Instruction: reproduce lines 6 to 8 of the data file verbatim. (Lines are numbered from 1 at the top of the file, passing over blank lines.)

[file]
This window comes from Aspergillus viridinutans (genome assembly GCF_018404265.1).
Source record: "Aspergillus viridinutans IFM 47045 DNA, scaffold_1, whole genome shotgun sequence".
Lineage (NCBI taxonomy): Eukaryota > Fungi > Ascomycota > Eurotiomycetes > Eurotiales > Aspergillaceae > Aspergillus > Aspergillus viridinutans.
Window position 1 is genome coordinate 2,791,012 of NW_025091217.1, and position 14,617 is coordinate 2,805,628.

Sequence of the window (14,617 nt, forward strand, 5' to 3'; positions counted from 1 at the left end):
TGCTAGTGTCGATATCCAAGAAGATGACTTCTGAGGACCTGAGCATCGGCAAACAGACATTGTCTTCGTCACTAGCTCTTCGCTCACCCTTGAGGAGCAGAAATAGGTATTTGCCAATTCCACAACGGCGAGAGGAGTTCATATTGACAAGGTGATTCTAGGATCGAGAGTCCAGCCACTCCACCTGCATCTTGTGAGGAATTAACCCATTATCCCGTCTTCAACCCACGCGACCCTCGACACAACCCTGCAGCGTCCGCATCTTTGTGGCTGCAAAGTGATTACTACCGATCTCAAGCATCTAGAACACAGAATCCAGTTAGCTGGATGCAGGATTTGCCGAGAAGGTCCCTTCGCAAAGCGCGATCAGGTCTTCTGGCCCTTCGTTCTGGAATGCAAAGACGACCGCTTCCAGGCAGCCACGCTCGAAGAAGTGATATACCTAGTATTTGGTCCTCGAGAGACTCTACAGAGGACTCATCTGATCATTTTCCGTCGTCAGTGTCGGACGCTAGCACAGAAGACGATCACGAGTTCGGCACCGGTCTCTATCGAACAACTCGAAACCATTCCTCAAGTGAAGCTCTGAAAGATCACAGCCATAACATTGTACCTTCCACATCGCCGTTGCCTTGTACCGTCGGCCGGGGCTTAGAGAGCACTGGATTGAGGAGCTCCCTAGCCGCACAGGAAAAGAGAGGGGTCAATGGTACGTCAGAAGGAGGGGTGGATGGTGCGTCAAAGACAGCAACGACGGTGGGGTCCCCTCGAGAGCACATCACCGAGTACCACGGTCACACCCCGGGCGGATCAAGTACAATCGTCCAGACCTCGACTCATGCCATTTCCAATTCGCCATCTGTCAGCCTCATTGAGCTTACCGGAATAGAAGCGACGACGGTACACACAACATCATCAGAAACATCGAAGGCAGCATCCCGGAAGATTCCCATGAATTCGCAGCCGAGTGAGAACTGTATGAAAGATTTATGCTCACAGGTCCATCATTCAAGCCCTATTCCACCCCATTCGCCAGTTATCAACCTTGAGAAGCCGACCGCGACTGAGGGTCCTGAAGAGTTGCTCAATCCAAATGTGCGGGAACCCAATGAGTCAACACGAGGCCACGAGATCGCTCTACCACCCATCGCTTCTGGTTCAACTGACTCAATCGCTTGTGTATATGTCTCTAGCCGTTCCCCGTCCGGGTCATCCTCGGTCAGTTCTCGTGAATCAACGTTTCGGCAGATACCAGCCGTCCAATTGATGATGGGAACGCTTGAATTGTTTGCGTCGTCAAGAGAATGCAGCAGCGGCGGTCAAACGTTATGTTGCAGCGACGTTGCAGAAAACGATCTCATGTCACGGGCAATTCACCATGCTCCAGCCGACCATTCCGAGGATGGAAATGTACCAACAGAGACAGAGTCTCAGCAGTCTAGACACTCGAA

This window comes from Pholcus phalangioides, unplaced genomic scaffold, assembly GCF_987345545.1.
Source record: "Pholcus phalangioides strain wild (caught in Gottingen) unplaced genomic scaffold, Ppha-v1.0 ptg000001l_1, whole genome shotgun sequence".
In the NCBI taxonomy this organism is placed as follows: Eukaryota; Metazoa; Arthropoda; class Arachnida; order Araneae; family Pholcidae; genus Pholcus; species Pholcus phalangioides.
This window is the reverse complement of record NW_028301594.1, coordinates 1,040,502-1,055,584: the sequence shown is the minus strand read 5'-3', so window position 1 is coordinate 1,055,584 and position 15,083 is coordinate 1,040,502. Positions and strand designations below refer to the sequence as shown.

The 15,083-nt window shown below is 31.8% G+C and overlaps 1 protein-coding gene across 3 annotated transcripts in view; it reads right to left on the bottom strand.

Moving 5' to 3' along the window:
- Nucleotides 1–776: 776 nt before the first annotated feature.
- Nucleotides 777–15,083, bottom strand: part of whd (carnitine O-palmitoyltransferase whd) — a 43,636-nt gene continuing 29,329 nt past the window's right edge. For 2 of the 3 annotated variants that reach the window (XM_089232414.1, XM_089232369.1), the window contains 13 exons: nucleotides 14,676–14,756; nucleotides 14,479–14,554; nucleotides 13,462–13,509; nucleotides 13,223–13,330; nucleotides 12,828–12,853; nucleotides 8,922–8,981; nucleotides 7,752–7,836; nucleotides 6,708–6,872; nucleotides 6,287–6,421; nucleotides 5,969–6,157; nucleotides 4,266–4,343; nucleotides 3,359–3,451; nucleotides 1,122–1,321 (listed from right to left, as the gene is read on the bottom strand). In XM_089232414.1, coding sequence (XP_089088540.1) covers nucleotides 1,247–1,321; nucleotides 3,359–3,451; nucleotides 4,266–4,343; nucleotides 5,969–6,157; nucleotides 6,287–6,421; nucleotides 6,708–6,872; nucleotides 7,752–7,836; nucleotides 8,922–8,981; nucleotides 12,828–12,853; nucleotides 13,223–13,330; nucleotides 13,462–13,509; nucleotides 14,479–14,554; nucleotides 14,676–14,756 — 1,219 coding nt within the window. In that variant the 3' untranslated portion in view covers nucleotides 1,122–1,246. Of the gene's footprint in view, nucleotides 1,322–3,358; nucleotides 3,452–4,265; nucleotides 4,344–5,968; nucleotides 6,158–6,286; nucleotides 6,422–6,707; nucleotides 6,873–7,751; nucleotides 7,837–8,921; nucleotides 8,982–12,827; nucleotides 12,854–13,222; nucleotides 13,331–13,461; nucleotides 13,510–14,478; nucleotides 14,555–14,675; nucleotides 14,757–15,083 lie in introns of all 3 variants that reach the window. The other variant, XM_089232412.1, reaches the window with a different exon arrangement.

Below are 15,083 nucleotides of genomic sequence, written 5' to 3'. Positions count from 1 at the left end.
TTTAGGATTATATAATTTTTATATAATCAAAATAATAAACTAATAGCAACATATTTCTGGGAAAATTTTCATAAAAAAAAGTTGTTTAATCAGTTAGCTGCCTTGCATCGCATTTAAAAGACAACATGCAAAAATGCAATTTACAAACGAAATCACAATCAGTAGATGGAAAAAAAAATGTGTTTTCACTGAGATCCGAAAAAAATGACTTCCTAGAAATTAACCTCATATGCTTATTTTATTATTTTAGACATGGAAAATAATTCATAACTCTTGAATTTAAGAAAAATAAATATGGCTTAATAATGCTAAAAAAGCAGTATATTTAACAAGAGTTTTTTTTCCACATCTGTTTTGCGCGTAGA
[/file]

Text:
TGCTAGTGTCGATATCCAAGAAGATGACTTCTGAGGACCTGAGCATCGGCAAACAGACATTGTCTTCGTCACTAGCTCTTCGCTCACCCTTGAGGAGCAGAAATAGGTATTTGCCAATTCCACAACGGCGAGAGGAGTTCATATTGACAAGGTGATTCTAGGATCGAGAGTCCAGCCACTCCACCTGCATCTTGTGAGGAATTAACCCATTATCCCGTCTTCAACCCACGCGACCCTCGACACAACCCTGCAGCGTCCGCATCTTTGTGGCTGCAAAGTGATTACTACCGATCTCAAGCATCTAGAACACAGAATCCAGTTAGCTGGATGCAGGATTTGCCGAGAAGGTCCCTTCGCAAAGCGCGATCAGGTCTTCTGGCCCTTCGTTCTGGAATGCAAAGACGACCGCTTCCAGGCAGCCACGCTCGAAGAAGTGATATACCTAGTATTTGGTCCTCGAGAGACTCTACAGAGGACTCATCTGATCATTTTCCGTCGTCAGTGTCGGACGCTAGCACAGAAGACGATCACGAGTTCGGCACCGGTCTCTATCGAACAACTCGAAACCATTCCTCAAGTGAAGCTCTGAAAGATCACAGCCATAACATTGTACCTTCCACATCGCCGTTGCCTTGTACCGTCGGCCGGGGCTTAGAGAGCACTGGATTGAGGAGCTCCCTAGCCGCACAGGAAAAGAGAGGGGTCAATGGTACGTCAGAAGGAGGGGTGGATGGTGCGTCAAAGACAGCAACGACGGTGGGGTCCCCTCGAGAGCACATCACCGAGTACCACGGTCACACCCCGGGCGGATCAAGTACAATCGTCCAGACCTCGACTCATGCCATTTCCAATTCGCCATCTGTCAGCCTCATTGAGCTTACCGGAATAGAAGCGACGACGGTACACACAACATCATCAGAAACATCGAAGGCAGCATCCCGGAAGATTCCCATGAATTCGCAGCCGAGTGAGAACTGTATGAAAGATTTATGCTCACAGGTCCATCATTCAAGCCCTATTCCACCCCATTCGCCAGTTATCAACCTTGAGAAGCCGACCGCGACTGAGGGTCCTGAAGAGTTGCTCAATCCAAATGTGCGGGAACCCAATGAGTCAACACGAGGCCACGAGATCGCTCTACCACCCATCGCTTCTGGTTCAACTGACTCAATCGCTTGTGTATATGTCTCTAGCCGTTCCCCGTCCGGGTCATCCTCGGTCAGTTCTCGTGAATCAACGTTTCGGCAGATACCAGCCGTCCAATTGATGATGGGAACGCTTGAATTGTTTGCGTCGTCAAGAGAATGCAGCAGCGGCGGTCAAACGTTATGTTGCAGCGACGTTGCAGAAAACGATCTCATGTCACGGGCAATTCACCATGCTCCAGCCGACCATTCCGAGGATGGAAATGTACCAACAGAGACAGAGTCTCAGCAGTCTAGACACTCGAA

This window comes from Pholcus phalangioides, unplaced genomic scaffold, assembly GCF_987345545.1.
Source record: "Pholcus phalangioides strain wild (caught in Gottingen) unplaced genomic scaffold, Ppha-v1.0 ptg000001l_1, whole genome shotgun sequence".